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Beware! The Time Monkey

Posted on March 01, 2016

Ever heard the expression 'I've got a monkey on my back'? It's generally used to mean something that's preventing a person from getting on, holding them back from being happy or successful. Too often you see staff manning exhibition stands that have the Time Monkey on their back.

If you think about your interactions with your potential customers at an exhibition, they are probably going to be a lot shorter than they would be in say, a pre-arranged visit. Instead of an hour, or however long it normally lasts, you're going to be speaking with most people for less than 5 minutes and in many cases an even shorter period of time. For some staff the knowledge that they are only going have this person for a limited amount of time creates a Monkey! Every time they speak with a customer the monkey whispers in their ear 'You're only going to have this person for two minutes therefore you must tell them EVERYTHING!'. So they go into Tell mode and most of us have heard the maxim - Telling is not Selling. The result is that the customer soon switches off and starts shuffling away because most of what they are hearing does not seem relevant.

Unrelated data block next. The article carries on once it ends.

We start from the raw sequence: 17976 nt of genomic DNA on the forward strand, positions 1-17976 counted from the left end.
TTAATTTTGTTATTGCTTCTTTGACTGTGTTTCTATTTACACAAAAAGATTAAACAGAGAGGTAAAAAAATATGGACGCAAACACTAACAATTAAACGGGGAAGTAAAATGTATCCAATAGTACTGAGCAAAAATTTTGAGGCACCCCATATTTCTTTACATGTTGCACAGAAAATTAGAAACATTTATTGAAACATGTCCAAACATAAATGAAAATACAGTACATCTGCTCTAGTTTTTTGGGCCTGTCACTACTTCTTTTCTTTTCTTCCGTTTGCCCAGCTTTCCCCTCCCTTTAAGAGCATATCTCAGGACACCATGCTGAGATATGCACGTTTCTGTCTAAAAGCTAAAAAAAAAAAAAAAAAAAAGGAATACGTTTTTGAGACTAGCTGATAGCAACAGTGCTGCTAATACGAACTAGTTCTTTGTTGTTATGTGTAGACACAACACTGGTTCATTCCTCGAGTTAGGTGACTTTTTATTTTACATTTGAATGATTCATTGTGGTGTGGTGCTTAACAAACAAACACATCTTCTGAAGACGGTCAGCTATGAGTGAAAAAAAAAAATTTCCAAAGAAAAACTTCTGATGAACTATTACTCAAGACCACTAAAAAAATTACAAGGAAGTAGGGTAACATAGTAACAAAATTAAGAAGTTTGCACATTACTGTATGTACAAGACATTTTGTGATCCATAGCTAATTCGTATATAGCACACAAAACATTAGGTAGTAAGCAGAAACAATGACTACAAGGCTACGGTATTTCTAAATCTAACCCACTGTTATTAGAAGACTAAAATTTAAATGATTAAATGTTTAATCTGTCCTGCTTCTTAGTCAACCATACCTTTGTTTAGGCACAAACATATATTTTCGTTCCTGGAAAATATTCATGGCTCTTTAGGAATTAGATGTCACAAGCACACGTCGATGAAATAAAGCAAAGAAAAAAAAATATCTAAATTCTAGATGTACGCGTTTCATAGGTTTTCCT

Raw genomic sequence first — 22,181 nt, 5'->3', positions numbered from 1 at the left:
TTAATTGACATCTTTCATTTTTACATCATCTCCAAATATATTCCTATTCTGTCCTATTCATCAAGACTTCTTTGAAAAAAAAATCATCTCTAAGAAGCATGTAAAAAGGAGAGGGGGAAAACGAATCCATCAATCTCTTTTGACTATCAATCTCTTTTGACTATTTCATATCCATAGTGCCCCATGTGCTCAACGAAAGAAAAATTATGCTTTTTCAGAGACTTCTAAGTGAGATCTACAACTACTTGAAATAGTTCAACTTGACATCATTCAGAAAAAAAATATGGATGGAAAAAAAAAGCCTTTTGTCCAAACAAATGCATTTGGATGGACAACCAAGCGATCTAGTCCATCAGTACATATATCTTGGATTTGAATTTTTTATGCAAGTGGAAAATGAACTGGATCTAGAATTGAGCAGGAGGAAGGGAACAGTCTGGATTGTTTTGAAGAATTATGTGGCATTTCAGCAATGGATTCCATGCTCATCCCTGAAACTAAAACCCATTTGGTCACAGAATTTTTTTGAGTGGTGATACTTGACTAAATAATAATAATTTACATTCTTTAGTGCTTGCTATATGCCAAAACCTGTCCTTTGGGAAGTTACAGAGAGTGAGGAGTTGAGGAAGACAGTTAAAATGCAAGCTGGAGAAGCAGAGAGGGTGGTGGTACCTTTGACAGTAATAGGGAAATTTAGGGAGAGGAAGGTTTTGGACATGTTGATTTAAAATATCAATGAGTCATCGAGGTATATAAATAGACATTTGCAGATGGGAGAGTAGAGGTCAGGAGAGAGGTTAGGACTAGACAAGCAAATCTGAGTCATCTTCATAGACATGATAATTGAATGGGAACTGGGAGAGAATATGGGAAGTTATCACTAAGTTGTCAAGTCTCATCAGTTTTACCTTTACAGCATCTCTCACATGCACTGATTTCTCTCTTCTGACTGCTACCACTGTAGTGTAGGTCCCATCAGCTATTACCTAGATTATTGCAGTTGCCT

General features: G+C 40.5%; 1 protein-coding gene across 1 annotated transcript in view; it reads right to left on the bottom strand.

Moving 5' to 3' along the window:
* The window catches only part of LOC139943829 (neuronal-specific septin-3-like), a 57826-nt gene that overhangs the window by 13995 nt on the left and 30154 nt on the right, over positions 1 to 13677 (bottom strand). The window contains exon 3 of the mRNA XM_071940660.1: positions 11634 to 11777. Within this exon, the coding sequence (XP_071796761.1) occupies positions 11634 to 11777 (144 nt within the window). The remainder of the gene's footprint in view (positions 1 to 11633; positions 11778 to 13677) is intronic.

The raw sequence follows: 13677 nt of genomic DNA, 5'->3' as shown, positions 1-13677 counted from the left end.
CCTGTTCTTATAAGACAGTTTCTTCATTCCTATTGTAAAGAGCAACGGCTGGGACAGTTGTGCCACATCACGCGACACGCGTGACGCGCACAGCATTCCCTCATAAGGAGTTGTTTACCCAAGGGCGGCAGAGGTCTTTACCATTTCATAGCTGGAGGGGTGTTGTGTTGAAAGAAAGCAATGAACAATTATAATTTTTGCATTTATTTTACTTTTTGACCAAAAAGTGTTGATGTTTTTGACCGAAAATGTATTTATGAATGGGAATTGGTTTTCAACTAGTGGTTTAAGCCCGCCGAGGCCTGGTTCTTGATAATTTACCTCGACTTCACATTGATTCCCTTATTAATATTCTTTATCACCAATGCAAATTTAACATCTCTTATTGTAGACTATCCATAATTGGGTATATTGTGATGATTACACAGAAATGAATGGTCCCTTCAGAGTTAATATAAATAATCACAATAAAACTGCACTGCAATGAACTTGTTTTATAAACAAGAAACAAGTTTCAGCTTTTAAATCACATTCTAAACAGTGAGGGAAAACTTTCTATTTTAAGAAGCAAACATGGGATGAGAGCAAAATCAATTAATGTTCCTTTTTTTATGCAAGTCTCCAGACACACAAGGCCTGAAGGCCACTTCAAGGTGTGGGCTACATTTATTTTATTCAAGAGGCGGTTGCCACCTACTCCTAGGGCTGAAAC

The Time Monkey often arises where over enthusiasm meets lack of training. Staff can be so enthusiastic about what they have to offer that they want to communicate every product, service, feature and benefit without any regard for the customers needs. In order to overcome this, staff need to first of all relax and understand that in most B2B exhibitions the interaction on the stand is like a first date. Your objective is not to get married, but to do enough to get the second date, which means showing an interest in the other person and finding commonalities. Or to put it another way - qualifying.

Effective qualifying is not just about deciding if you'd like to spend time with this person, both parties are qualifying each other. It's a two way process which done well builds rapport and gives you the information to make what you say relevant. Developing a set of qualifying questions is best practice in preparing for your exhibition. Another way of looking at this is to ponder - what questions would I need to ask to determine if the person in front of me could benefit from my product or service. You don't need to ask every question you come up with, but there will be two or three that make a real difference, and everyone in the team needs to be comfortable and familiar with what they are.